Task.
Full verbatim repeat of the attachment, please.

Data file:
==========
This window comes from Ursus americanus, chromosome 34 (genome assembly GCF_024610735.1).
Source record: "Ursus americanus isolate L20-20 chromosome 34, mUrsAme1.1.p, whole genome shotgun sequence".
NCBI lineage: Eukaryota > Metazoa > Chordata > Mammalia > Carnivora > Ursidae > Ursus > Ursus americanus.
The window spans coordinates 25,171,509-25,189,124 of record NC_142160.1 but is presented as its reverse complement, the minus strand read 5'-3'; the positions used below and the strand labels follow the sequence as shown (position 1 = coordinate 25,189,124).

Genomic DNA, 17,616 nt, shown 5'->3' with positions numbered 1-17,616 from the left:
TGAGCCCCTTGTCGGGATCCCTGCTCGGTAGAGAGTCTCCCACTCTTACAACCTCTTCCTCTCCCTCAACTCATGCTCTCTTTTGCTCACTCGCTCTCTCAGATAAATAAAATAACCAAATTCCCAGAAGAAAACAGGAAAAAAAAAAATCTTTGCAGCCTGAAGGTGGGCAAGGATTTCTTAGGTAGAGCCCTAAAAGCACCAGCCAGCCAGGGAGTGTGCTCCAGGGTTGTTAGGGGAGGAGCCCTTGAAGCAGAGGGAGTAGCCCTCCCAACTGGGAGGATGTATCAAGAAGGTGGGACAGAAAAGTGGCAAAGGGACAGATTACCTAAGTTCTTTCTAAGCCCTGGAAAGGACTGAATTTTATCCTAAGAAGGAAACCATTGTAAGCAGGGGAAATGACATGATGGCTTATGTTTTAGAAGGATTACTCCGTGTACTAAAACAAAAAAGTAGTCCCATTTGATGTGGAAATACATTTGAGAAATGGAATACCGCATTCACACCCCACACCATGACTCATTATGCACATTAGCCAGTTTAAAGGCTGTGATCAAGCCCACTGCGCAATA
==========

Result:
This window comes from Ursus americanus, chromosome 34 (genome assembly GCF_024610735.1).
Source record: "Ursus americanus isolate L20-20 chromosome 34, mUrsAme1.1.p, whole genome shotgun sequence".
NCBI lineage: Eukaryota > Metazoa > Chordata > Mammalia > Carnivora > Ursidae > Ursus > Ursus americanus.
The window spans coordinates 25,171,509-25,189,124 of record NC_142160.1 but is presented as its reverse complement, the minus strand read 5'-3'; the positions used below and the strand labels follow the sequence as shown (position 1 = coordinate 25,189,124).

Genomic DNA, 17,616 nt, shown 5'->3' with positions numbered 1-17,616 from the left:
TGAGCCCCTTGTCGGGATCCCTGCTCGGTAGAGAGTCTCCCACTCTTACAACCTCTTCCTCTCCCTCAACTCATGCTCTCTTTTGCTCACTCGCTCTCTCAGATAAATAAAATAACCAAATTCCCAGAAGAAAACAGGAAAAAAAAAAATCTTTGCAGCCTGAAGGTGGGCAAGGATTTCTTAGGTAGAGCCCTAAAAGCACCAGCCAGCCAGGGAGTGTGCTCCAGGGTTGTTAGGGGAGGAGCCCTTGAAGCAGAGGGAGTAGCCCTCCCAACTGGGAGGATGTATCAAGAAGGTGGGACAGAAAAGTGGCAAAGGGACAGATTACCTAAGTTCTTTCTAAGCCCTGGAAAGGACTGAATTTTATCCTAAGAAGGAAACCATTGTAAGCAGGGGAAATGACATGATGGCTTATGTTTTAGAAGGATTACTCCGTGTACTAAAACAAAAAAGTAGTCCCATTTGATGTGGAAATACATTTGAGAAATGGAATACCGCATTCACACCCCACACCATGACTCATTATGCACATTAGCCAGTTTAAAGGCTGTGATCAAGCCCACTGCGCAATA